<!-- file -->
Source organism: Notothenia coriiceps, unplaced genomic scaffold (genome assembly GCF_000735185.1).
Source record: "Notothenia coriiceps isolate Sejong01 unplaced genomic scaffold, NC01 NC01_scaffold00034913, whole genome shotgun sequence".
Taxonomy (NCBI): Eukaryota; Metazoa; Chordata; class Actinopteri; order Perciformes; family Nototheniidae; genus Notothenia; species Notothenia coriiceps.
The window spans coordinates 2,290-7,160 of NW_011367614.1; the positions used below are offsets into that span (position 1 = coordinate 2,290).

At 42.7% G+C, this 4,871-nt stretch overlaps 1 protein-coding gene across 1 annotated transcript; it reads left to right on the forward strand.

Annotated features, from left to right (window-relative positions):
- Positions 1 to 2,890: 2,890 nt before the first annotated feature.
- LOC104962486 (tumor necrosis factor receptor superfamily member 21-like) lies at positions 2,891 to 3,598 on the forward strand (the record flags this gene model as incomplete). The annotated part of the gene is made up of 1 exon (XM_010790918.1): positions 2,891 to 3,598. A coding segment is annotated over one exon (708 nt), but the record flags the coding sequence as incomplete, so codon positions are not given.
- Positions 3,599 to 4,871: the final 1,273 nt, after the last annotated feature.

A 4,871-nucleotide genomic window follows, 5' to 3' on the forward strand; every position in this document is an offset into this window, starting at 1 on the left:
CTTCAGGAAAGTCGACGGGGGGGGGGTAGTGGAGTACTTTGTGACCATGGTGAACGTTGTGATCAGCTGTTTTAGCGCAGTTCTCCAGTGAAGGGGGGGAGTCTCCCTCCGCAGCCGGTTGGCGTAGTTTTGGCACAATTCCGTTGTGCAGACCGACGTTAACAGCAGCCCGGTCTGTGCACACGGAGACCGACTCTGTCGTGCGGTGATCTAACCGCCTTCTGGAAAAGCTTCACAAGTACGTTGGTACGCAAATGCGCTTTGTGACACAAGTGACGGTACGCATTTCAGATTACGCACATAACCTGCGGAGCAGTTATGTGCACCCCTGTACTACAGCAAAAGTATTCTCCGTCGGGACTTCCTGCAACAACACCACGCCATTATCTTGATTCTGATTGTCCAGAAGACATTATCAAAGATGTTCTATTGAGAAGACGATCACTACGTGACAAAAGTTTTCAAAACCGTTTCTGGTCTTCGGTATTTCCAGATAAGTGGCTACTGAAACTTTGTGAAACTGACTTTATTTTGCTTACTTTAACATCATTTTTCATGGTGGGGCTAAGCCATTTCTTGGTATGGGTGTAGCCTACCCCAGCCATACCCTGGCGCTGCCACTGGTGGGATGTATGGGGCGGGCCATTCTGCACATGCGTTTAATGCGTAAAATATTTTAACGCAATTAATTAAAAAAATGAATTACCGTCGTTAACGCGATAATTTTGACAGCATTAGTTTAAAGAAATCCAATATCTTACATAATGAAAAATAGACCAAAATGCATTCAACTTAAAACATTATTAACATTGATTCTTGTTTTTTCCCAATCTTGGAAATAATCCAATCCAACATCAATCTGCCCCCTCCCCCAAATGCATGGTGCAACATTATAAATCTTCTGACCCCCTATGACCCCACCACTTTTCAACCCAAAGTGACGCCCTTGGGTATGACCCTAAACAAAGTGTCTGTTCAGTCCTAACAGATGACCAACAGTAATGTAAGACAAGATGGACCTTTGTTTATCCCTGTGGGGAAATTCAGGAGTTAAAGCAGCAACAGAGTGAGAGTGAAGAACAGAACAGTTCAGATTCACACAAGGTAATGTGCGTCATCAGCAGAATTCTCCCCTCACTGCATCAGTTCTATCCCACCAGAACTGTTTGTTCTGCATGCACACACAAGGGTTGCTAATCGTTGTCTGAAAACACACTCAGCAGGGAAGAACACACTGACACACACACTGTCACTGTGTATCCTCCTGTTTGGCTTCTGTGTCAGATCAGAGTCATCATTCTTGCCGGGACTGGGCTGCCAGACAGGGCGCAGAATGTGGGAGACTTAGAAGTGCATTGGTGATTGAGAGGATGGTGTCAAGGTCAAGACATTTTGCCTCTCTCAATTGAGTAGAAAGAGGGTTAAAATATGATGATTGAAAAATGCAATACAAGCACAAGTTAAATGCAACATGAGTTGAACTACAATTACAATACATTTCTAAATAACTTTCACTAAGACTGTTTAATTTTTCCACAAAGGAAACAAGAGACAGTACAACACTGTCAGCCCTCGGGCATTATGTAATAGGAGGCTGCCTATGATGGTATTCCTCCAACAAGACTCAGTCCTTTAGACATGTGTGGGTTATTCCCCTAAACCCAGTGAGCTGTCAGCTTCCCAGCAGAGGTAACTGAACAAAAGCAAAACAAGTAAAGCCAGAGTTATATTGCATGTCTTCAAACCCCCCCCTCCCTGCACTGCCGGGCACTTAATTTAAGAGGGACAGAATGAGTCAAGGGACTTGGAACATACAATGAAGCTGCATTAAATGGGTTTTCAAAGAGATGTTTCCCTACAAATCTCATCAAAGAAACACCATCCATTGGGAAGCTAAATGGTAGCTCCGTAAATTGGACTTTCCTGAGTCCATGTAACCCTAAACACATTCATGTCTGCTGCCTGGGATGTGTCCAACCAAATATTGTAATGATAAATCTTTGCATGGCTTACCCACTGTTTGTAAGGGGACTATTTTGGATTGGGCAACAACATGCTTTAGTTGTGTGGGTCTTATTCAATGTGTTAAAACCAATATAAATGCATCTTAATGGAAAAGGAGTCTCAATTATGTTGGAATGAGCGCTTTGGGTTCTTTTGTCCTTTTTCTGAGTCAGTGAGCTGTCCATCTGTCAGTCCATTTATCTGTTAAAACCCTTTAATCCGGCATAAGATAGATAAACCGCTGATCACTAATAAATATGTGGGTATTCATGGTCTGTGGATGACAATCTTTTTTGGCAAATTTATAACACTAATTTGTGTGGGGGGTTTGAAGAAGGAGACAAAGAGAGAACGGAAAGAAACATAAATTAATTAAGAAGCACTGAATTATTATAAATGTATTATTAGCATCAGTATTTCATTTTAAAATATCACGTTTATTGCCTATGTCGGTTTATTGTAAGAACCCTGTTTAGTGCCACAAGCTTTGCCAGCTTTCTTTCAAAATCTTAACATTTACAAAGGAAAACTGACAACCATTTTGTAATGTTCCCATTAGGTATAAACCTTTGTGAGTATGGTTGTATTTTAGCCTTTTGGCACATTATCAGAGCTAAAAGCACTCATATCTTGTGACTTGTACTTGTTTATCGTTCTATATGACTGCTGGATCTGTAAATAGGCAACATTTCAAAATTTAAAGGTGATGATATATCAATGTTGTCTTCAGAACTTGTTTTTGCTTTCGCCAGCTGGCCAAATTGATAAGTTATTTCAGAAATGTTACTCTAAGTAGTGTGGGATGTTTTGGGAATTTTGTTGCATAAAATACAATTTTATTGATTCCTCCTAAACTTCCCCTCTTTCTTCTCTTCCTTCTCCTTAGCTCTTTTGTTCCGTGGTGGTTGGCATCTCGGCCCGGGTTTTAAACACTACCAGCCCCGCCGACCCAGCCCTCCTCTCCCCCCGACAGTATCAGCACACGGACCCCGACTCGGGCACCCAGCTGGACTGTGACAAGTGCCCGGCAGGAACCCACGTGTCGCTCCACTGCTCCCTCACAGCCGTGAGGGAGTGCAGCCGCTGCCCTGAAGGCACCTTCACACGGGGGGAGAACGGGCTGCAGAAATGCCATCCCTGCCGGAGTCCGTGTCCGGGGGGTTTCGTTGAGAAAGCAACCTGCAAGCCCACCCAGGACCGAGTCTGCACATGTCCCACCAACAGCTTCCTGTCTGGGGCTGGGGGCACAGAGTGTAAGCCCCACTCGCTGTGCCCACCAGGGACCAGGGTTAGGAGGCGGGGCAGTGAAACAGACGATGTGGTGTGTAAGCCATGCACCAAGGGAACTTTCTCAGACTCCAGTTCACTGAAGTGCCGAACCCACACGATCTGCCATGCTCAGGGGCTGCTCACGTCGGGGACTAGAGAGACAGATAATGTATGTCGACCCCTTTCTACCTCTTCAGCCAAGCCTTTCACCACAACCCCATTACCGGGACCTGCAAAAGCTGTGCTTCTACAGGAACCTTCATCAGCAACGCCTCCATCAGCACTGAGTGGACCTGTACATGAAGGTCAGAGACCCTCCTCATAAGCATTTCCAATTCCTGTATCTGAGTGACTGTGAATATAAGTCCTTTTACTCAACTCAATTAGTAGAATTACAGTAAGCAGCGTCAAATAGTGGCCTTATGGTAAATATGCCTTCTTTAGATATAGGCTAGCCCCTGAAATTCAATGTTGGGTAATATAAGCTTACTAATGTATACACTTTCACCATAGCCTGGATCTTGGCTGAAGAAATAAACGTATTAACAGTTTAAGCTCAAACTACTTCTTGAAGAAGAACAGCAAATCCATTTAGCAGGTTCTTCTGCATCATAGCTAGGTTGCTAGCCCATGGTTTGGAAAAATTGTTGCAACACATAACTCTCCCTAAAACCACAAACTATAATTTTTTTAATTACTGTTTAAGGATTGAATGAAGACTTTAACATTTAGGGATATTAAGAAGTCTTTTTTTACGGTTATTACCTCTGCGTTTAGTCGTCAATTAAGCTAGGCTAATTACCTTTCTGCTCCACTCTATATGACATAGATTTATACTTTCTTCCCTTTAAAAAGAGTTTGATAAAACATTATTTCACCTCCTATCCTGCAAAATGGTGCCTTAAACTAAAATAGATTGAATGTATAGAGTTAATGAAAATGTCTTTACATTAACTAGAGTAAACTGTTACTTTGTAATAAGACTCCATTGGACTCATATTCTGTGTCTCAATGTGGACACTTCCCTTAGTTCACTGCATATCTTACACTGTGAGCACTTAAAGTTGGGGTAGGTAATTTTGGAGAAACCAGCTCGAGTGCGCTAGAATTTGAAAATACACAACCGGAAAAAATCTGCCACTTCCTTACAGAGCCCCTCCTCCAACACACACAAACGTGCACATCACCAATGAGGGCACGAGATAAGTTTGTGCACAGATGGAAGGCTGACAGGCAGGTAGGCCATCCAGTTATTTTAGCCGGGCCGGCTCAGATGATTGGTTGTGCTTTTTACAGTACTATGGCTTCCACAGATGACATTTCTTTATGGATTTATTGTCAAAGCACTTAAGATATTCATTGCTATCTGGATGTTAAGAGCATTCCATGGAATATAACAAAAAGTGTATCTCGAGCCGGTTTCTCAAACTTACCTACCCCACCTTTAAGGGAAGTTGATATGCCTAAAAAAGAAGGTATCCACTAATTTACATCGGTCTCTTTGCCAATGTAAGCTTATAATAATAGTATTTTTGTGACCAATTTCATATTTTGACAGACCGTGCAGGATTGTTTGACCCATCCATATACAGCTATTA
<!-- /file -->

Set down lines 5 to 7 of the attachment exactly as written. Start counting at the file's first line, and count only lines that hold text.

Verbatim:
At 42.7% G+C, this 4,871-nt stretch overlaps 1 protein-coding gene across 1 annotated transcript; it reads left to right on the forward strand.

Annotated features, from left to right (window-relative positions):
- Positions 1 to 2,890: 2,890 nt before the first annotated feature.